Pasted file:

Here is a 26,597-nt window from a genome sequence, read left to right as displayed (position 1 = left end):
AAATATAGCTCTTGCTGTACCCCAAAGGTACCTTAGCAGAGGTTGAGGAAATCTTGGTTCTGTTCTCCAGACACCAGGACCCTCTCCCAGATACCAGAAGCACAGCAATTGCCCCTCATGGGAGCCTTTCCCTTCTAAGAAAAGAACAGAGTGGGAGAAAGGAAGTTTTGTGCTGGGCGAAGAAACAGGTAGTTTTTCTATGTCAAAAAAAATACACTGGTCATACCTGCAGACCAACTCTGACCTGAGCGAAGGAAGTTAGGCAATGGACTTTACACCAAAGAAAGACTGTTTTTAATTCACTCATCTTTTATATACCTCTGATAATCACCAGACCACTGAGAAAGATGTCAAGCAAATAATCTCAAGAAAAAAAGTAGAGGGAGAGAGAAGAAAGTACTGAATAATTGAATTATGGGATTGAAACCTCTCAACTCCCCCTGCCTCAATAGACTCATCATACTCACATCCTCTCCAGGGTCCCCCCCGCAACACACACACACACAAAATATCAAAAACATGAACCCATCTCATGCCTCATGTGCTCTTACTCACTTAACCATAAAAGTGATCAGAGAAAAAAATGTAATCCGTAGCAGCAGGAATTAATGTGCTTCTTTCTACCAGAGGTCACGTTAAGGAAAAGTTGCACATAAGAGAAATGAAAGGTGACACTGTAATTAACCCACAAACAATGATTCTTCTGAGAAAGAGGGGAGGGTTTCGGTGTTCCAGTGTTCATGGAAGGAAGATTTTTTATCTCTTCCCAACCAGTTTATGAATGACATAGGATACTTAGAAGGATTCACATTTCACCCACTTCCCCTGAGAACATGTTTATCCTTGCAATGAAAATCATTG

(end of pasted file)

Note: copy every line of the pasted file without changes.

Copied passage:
Here is a 26,597-nt window from a genome sequence, read left to right as displayed (position 1 = left end):
AAATATAGCTCTTGCTGTACCCCAAAGGTACCTTAGCAGAGGTTGAGGAAATCTTGGTTCTGTTCTCCAGACACCAGGACCCTCTCCCAGATACCAGAAGCACAGCAATTGCCCCTCATGGGAGCCTTTCCCTTCTAAGAAAAGAACAGAGTGGGAGAAAGGAAGTTTTGTGCTGGGCGAAGAAACAGGTAGTTTTTCTATGTCAAAAAAAATACACTGGTCATACCTGCAGACCAACTCTGACCTGAGCGAAGGAAGTTAGGCAATGGACTTTACACCAAAGAAAGACTGTTTTTAATTCACTCATCTTTTATATACCTCTGATAATCACCAGACCACTGAGAAAGATGTCAAGCAAATAATCTCAAGAAAAAAAGTAGAGGGAGAGAGAAGAAAGTACTGAATAATTGAATTATGGGATTGAAACCTCTCAACTCCCCCTGCCTCAATAGACTCATCATACTCACATCCTCTCCAGGGTCCCCCCCGCAACACACACACACACAAAATATCAAAAACATGAACCCATCTCATGCCTCATGTGCTCTTACTCACTTAACCATAAAAGTGATCAGAGAAAAAAATGTAATCCGTAGCAGCAGGAATTAATGTGCTTCTTTCTACCAGAGGTCACGTTAAGGAAAAGTTGCACATAAGAGAAATGAAAGGTGACACTGTAATTAACCCACAAACAATGATTCTTCTGAGAAAGAGGGGAGGGTTTCGGTGTTCCAGTGTTCATGGAAGGAAGATTTTTTATCTCTTCCCAACCAGTTTATGAATGACATAGGATACTTAGAAGGATTCACATTTCACCCACTTCCCCTGAGAACATGTTTATCCTTGCAATGAAAATCATTG